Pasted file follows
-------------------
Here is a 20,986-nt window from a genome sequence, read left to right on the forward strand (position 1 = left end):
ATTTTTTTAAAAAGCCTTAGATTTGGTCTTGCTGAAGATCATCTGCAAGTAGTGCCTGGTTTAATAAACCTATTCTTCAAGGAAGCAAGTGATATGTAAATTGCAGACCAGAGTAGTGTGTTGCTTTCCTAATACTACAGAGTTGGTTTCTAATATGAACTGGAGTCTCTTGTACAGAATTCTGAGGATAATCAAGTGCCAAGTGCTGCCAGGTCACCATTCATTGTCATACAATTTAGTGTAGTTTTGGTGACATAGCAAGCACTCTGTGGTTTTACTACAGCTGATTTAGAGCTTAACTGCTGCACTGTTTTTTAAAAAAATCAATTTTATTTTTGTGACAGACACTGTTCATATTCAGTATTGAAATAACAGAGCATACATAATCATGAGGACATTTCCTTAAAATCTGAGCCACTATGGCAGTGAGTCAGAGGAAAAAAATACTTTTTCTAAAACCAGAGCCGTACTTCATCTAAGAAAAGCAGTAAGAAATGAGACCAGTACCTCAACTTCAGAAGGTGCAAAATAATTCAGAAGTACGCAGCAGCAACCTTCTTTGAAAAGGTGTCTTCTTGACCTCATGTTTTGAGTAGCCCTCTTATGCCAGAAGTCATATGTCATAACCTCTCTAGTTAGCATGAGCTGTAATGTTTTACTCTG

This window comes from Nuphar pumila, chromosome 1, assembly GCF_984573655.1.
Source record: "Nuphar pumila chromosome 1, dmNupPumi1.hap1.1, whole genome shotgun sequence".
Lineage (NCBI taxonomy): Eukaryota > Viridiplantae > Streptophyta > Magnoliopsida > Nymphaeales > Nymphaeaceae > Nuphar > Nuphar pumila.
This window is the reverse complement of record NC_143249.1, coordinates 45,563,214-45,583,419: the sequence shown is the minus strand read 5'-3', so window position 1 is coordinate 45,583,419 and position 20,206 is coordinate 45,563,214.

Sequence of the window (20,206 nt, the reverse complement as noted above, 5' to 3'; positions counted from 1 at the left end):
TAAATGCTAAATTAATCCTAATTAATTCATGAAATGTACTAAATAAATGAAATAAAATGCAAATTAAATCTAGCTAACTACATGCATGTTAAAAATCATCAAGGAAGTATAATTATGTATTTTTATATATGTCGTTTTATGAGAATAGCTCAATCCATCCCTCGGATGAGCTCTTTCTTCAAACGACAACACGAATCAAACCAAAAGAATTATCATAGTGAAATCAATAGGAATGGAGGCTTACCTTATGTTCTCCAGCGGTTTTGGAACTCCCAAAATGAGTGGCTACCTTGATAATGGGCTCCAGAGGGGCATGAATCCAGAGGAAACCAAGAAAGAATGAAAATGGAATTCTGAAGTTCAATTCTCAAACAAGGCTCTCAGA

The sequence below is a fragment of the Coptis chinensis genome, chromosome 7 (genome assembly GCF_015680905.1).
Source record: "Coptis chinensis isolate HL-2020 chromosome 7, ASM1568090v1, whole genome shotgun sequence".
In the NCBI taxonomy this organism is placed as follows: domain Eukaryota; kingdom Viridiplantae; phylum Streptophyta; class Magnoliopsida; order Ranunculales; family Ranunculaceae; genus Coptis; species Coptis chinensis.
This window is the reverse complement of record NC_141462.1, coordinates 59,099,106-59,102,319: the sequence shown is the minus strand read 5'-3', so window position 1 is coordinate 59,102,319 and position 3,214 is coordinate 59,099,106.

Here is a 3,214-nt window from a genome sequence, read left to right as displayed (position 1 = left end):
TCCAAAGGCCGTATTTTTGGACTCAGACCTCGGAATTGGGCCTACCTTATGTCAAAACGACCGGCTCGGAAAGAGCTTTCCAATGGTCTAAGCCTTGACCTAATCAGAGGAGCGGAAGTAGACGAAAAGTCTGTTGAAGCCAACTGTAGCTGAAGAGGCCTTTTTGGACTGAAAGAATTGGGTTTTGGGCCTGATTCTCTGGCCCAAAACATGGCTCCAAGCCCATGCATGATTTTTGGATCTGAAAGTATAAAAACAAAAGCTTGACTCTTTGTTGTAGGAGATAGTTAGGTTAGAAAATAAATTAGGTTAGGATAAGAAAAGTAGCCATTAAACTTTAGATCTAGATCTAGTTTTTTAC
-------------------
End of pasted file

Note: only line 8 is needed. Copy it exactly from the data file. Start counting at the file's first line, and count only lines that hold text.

TAAATGCTAAATTAATCCTAATTAATTCATGAAATGTACTAAATAAATGAAATAAAATGCAAATTAAATCTAGCTAACTACATGCATGTTAAAAATCATCAAGGAAGTATAATTATGTATTTTTATATATGTCGTTTTATGAGAATAGCTCAATCCATCCCTCGGATGAGCTCTTTCTTCAAACGACAACACGAATCAAACCAAAAGAATTATCATAGTGAAATCAATAGGAATGGAGGCTTACCTTATGTTCTCCAGCGGTTTTGGAACTCCCAAAATGAGTGGCTACCTTGATAATGGGCTCCAGAGGGGCATGAATCCAGAGGAAACCAAGAAAGAATGAAAATGGAATTCTGAAGTTCAATTCTCAAACAAGGCTCTCAGA